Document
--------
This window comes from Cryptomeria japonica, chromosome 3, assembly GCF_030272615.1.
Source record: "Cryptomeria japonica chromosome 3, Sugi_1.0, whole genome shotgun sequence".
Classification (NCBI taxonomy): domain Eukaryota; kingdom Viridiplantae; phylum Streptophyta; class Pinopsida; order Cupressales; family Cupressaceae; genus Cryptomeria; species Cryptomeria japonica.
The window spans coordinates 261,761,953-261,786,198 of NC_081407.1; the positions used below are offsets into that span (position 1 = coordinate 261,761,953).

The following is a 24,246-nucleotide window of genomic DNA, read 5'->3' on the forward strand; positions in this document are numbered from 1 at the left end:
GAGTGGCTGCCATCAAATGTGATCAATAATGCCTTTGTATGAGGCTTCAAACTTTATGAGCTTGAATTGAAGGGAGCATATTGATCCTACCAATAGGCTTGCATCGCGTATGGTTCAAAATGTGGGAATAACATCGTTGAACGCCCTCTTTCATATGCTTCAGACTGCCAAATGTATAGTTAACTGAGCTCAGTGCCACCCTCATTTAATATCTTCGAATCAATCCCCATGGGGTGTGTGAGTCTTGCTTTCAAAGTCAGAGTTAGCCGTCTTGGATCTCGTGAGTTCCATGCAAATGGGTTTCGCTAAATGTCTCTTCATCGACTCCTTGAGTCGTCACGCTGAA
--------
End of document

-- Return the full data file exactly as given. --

This window comes from Cryptomeria japonica, chromosome 3, assembly GCF_030272615.1.
Source record: "Cryptomeria japonica chromosome 3, Sugi_1.0, whole genome shotgun sequence".
Classification (NCBI taxonomy): domain Eukaryota; kingdom Viridiplantae; phylum Streptophyta; class Pinopsida; order Cupressales; family Cupressaceae; genus Cryptomeria; species Cryptomeria japonica.
The window spans coordinates 261,761,953-261,786,198 of NC_081407.1; the positions used below are offsets into that span (position 1 = coordinate 261,761,953).

The following is a 24,246-nucleotide window of genomic DNA, read 5'->3' on the forward strand; positions in this document are numbered from 1 at the left end:
GAGTGGCTGCCATCAAATGTGATCAATAATGCCTTTGTATGAGGCTTCAAACTTTATGAGCTTGAATTGAAGGGAGCATATTGATCCTACCAATAGGCTTGCATCGCGTATGGTTCAAAATGTGGGAATAACATCGTTGAACGCCCTCTTTCATATGCTTCAGACTGCCAAATGTATAGTTAACTGAGCTCAGTGCCACCCTCATTTAATATCTTCGAATCAATCCCCATGGGGTGTGTGAGTCTTGCTTTCAAAGTCAGAGTTAGCCGTCTTGGATCTCGTGAGTTCCATGCAAATGGGTTTCGCTAAATGTCTCTTCATCGACTCCTTGAGTCGTCACGCTGAA